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Content on this page was developed during the 2009-2010 H1N1 pandemic and has not been updated.

  • The H1N1 virus that caused that pandemic is now a regular human flu virus and continues to circulate seasonally worldwide.
  • The English language content on this website is being archived for historic and reference purposes only.
  • For current, updated information on seasonal flu, including information about H1N1, see the CDC Seasonal Flu website.

2009 H1N1 Flu: International Situation Update

March 26, 2010, 5:30 PM ET

This report provides an update to the international flu situation using data collected through March 21, 2010, and reported by the World Health Organization (WHO) on March 26. WHO continues to report laboratory-confirmed 2009 H1N1 flu cases and deaths on its Web page. These laboratory-confirmed cases represent a substantial underestimation of total cases in the world, as most countries focus surveillance and laboratory testing only on people with severe illness. 

Overall, 2009 H1N1 activity is highest in certain areas of Southeast Asia, West Africa, and tropical regions of the Americas. An increase in 2009 H1N1 activity has been reported in recent weeks in Central America and the tropical regions of South America. In West Africa, limited data show that 2009 H1N1 activity continues and may not have peaked. Although the 2009 H1N1 virus continues to be the predominant influenza virus circulating worldwide, seasonal influenza B viruses predominate in East Asia, and are circulating at low levels across Southeast and Western Asia, Eastern Africa, and in parts of Europe. In the temperate areas of the Southern Hemisphere, 2009 H1N1 activity remains low.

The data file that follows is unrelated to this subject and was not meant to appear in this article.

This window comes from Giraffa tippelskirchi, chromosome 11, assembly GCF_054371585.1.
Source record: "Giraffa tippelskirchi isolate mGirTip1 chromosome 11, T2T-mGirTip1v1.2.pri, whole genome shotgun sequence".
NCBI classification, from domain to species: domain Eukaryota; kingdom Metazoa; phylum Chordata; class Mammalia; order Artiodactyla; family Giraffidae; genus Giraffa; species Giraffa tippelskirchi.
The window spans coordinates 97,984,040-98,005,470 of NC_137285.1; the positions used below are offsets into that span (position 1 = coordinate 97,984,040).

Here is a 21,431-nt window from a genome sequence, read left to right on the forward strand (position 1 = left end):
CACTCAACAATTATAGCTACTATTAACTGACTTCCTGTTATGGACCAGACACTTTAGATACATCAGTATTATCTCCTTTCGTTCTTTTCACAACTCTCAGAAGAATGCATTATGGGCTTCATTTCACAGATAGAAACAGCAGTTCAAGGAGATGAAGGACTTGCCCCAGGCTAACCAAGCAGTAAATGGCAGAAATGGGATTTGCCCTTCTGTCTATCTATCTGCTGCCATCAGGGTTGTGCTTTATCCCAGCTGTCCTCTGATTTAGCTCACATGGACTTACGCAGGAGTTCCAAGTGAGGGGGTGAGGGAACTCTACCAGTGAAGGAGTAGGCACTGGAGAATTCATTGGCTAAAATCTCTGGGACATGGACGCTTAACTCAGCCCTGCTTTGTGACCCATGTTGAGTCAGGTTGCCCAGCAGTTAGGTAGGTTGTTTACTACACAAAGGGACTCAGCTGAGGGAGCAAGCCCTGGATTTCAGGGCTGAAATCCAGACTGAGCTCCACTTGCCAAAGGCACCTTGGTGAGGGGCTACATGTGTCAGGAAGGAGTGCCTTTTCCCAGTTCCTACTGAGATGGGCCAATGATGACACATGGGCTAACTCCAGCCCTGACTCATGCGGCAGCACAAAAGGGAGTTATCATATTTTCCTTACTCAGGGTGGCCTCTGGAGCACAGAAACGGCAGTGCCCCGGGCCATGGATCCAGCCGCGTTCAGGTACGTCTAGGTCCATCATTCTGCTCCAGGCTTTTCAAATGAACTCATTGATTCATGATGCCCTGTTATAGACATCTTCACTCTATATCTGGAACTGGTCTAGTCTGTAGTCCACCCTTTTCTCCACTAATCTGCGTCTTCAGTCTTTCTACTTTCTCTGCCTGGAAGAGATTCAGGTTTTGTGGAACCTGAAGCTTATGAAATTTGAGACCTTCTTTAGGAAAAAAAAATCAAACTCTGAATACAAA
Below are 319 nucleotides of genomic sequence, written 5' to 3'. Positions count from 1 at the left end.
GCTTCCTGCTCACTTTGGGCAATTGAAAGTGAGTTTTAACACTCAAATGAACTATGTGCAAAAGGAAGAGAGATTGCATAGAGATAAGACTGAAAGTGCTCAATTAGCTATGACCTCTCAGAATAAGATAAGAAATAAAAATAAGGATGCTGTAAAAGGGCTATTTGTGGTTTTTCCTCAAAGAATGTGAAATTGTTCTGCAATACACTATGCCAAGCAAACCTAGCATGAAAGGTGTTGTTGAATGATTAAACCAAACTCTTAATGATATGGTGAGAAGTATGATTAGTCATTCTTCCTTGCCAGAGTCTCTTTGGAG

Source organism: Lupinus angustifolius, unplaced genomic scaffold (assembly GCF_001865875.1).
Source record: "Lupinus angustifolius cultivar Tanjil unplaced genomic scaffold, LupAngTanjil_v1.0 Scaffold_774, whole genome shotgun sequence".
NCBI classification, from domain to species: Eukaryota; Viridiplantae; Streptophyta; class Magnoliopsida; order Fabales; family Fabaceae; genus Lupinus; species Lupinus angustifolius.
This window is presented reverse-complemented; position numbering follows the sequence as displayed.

Selected Highlights

  • According to WHO, the majority of 2009 H1N1 virus isolates tested worldwide remain sensitive to oseltamivir, an antiviral medicine used to treat flu. Among 2009 H1N1 isolates tested worldwide, 267 have been found to be resistant to oseltamivir – 62 of these isolates were detected in the United States.
  • Influenza B continues to remain the predominating subtype in China, Mongolia and Iran, accounting for 81.6% of all influenza detections in China, 92.3% in Iran and 100% in Mongolia. Increased influenza B activity has also been observed in some European countries.
  • Sporadic influenza A (H3N2) activity has been reported from some countries in recent weeks, including Ghana and the Russian Federation.
  • On February 18, 2010, WHO published recommendations for the following viruses to be used for influenza vaccines in the 2010-2011 influenza season of the Northern Hemisphere:
    • an A/California/7/2009 (H1N1)-like virus;
    • an A/Perth/16/2009 (H3N2)-like virus*;
    • a B/Brisbane/60/2008-like virus.

* A/Wisconsin/15/2009 is an A/Perth/16/2009 (H3N2)-like virus and is a 2010 Southern Hemisphere vaccine virus.

International Resources for 2009 H1N1 Information

Health Organizations

World Health Organization (WHO) Regional Offices

Travel and 2009 H1N1 Flu

Human cases of 2009 H1N1 flu virus infection have been identified in the United States and several countries around the world. For information on 2009 H1N1 flu and travel, see the CDC H1N1 Flu and Travel website.

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